I’ve always been a fan of Nerine Dorman, and I’m pleased to let her set up a stall here at the Cabinet of Curiosities to tell you all about her latest offering, Dawn’s Bright Talons. Take it away, Nerine!
A toothsome morsel…
Something for which I’m eternally grateful for at present is the fact that the whole thing about vampires seems to have died back. Tweelight fever is over. I don’t hear much about True Blood or The Vampire Diaries either. Vampire aficionados can breathe a sigh of relief while it appears that YA dystopia and perhaps even zombies have nearly run their course until the Next Big Thing comes along.
Who knows what that will be, but you can be pretty sure it won’t be vampires. At least for a while yet. And I’m hoping for it to be a while, because the vampire, in my mind is such a wonderful character to play with in fiction.
I used to love role-playing when I was younger, and I think if I had half a chance (and more time) I’d definitely have a regular gaming group going. At present, however, that’s not to be, and even when I still roleplayed a few years ago, I was a frustrated author at heart. Players kept destroying my carefully constructed plots whenever I was in charge of a campaign.
Which brings me back to vampires. As characters, they’re fantastic. There’s the slight case of immortality tempered with an allergy to sunlight (I’m a huge fan of giving characters serious flaws so that they’re not superhuman), and they have other aspects, that I often feel are underplayed, and I wish authors would look beyond the obvious.
A love affair between a human and a vampire can only end in a few ways: the vampire loves the human until they die; the vampire turns the human into a vampire; or the vampire finds some sort of way to turn human again. It’s old, my friends, old, old, old. What are some of the other cool things a vampire can do or be (besides a kickass private detective or rock star).
I’ve always loved the idea of vampires who are able to pursue their passions indefinitely due to their condition. This gives them a unique perspective through ages when others are ephemeral. What if you have a vampire who’s an archaeologist a la Indiana Jones? Or a vampire who has definite interests, like trying to get a space programme off the ground? What about a vampire who really enjoys his unlife instead of moping about a One True Love who died during the seventeenth century and now he’ll never get over it?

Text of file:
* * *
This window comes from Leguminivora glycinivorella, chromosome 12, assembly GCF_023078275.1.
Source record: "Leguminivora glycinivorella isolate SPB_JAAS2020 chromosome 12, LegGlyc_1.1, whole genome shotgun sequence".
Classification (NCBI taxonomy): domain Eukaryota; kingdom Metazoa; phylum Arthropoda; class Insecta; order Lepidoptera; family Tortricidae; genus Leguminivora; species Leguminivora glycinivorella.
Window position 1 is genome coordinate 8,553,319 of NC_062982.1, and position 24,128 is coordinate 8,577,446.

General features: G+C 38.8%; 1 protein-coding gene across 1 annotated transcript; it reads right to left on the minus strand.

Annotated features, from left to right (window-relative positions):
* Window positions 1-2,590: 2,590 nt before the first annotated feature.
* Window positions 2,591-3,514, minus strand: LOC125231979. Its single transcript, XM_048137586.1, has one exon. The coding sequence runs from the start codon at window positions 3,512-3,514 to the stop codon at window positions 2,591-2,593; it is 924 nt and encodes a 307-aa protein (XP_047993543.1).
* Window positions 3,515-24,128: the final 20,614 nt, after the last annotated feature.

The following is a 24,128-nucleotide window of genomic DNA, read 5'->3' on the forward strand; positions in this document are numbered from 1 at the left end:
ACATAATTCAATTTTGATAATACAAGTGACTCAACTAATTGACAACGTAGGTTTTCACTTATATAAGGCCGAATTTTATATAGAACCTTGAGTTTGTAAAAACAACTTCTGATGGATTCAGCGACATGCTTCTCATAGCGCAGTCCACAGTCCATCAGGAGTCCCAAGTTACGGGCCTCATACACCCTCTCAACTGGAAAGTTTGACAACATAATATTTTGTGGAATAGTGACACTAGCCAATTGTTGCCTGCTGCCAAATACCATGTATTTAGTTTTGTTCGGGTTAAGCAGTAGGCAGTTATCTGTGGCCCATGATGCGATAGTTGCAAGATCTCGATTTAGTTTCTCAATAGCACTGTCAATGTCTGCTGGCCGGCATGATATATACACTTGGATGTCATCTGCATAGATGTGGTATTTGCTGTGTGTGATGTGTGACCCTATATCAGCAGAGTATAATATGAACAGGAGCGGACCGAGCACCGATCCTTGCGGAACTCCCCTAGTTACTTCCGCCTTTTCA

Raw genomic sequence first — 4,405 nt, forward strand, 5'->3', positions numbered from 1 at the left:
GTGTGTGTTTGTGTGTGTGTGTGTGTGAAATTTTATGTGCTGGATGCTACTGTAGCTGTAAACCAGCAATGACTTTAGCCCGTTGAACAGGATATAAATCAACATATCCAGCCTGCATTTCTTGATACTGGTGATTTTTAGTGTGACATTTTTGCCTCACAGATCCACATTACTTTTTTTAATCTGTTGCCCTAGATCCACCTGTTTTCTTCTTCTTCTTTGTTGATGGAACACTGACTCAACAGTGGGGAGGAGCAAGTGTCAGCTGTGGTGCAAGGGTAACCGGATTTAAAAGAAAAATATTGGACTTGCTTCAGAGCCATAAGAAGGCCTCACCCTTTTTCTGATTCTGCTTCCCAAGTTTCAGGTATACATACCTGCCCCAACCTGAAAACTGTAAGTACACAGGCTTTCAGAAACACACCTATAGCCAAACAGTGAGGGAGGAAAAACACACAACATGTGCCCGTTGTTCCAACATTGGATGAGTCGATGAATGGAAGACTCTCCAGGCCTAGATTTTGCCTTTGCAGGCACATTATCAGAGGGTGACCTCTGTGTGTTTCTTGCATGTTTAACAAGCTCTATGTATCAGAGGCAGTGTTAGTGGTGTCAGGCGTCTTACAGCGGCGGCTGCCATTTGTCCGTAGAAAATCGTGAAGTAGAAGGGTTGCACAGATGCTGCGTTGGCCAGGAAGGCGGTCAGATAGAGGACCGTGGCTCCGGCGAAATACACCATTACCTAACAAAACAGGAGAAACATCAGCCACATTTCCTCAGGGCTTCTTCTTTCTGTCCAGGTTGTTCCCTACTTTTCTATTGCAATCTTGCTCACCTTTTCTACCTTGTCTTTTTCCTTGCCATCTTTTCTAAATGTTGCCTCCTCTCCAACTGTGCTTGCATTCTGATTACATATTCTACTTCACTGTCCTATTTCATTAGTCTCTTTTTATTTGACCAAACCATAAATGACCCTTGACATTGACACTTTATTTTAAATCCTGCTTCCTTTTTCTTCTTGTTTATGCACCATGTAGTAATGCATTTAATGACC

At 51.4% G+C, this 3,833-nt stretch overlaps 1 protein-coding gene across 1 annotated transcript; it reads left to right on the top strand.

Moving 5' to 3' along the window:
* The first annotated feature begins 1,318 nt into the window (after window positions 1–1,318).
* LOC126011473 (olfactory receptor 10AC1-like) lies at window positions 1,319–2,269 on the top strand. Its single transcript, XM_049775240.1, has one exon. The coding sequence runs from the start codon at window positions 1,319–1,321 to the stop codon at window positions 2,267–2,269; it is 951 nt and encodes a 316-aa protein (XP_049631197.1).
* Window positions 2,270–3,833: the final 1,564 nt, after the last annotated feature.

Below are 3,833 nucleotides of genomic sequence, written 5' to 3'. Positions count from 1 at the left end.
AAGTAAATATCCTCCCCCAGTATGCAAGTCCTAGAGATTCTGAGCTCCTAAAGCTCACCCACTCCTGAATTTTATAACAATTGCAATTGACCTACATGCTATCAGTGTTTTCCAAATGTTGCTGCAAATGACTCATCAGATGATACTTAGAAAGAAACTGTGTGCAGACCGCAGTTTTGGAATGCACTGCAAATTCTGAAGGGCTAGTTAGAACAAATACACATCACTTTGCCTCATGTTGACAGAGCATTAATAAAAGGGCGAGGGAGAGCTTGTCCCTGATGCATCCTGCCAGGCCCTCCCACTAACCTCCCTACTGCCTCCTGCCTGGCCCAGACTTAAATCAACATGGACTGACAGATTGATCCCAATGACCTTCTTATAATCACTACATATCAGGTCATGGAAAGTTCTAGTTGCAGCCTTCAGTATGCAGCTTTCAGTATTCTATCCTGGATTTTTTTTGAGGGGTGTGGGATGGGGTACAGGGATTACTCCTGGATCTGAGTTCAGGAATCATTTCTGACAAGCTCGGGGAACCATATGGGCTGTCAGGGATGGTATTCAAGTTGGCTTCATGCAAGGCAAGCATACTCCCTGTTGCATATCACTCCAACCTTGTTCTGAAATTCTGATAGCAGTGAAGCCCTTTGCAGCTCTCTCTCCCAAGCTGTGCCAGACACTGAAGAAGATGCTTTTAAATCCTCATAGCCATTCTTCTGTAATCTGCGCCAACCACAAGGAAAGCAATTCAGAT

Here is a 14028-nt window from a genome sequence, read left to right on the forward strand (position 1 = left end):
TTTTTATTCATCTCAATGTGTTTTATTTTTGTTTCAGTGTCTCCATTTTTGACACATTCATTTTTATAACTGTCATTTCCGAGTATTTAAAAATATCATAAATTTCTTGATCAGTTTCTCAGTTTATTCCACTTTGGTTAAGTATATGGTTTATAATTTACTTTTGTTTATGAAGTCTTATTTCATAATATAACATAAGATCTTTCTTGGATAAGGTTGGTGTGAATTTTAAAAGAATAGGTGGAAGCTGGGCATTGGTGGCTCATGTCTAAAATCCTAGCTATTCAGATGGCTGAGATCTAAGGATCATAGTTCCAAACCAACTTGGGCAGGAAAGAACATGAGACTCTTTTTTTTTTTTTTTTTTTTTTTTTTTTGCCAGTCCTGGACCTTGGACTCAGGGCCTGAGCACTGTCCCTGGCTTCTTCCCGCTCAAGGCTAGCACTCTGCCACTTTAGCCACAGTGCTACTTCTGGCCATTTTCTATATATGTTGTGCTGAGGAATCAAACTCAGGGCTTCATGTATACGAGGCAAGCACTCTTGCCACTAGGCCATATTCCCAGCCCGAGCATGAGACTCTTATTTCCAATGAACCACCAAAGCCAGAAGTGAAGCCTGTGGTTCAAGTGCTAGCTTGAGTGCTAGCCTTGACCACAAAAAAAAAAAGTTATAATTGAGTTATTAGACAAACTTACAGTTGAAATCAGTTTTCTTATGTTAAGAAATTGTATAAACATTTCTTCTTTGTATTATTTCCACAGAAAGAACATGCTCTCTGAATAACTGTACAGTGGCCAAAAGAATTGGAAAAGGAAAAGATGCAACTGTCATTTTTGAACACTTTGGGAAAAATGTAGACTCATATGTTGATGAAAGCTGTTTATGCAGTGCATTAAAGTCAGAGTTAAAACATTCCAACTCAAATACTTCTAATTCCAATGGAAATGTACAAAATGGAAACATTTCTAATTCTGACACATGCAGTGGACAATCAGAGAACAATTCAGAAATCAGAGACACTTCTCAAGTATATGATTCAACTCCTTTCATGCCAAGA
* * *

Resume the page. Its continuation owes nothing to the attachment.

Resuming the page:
Perhaps a good starting point is to ask yourself, what would *you* do if virtual immortality was within your grasp? In fact, let’s hear from you, and let Icy be the judge. The best comment on this blog post receives a digital copy of Dawn’s Bright Talons, my most recent fantasy novel.
They are as night to day–but blood will tell when facing a common enemy.
A sought-after dancer in the upmarket Moonlit Garden, Isabeau Letier, has not given her future much thought. All that matters is the art of dance, and charming wealthy patrons into parting with a few extra coins. She has her exotic good looks and her youth. What could possibly go wrong?
When a mysterious nobleman pays her undue attention, Isabeau’s darker, bloodthirsty nature awakens and she kills him with her bare hands after he follows her home. Even worse, she drinks and enjoys his blood. Her brother, Eric, returns home to this disturbing tableau yet remains calm even as the corpse sifts to ash in the morning sun. Isabeau has no choice but to follow her sibling’s lead.
Not many people know that Michel Roux, owner of a slightly down-at-heel theatre in the District of Paper Lanterns, is a vampire. He prefers to keep things that way and steer clear of the petty politicking of the city’s vampiric subculture. When his estranged sire, Tomas, goes missing, and his grandsire sets him the task of solving the mystery, Michel is unwillingly dragged into all of the very dangerous games he thought he’d left behind him.
Isabeau and Michel become unlikely allies as they try to wriggle their way out of being the pawns in a game where they don’t know the rules. Isabeau’s ancient heritage is a danger, not only to herself, but to the established hierarchies at odds with one another in the city of Ysul, and the elders are desperate to either control her–or kill her.
As events unwind, it becomes increasingly difficult to separate friend from foe, and as the two flee for their lives they must also explore the true nature of the bond that they’ve forged and uncover the ages-old secrets that have pushed them onto this path. Warring factions are about to overturn centuries of custom, and two young people are marked to pay the price—in blood.
An editor and multi-published author, Nerine Dorman currently resides in Cape Town, South Africa, with her visual artist husband, and has works published by Kensington, Dark Continents Publishing, eKhaya, Tor Books and Immanion Press. She has been involved in the media industry for more than a decade, with a background in magazine and newspaper publishing, commercial fiction, and advertising. Her book reviews, as well as travel, entertainment and lifestyle editorial regularly appear in national newspapers. A few of her interests include music, travel, history, Egypt, art, photography, psychology, philosophy, magic and the natural world.
But why not try to win a copy? Simply comment on this post telling me what *you* would do if virtual immortality was within your grasp! The best comment on this blog post receives a digital copy of Dawn’s Bright Talons.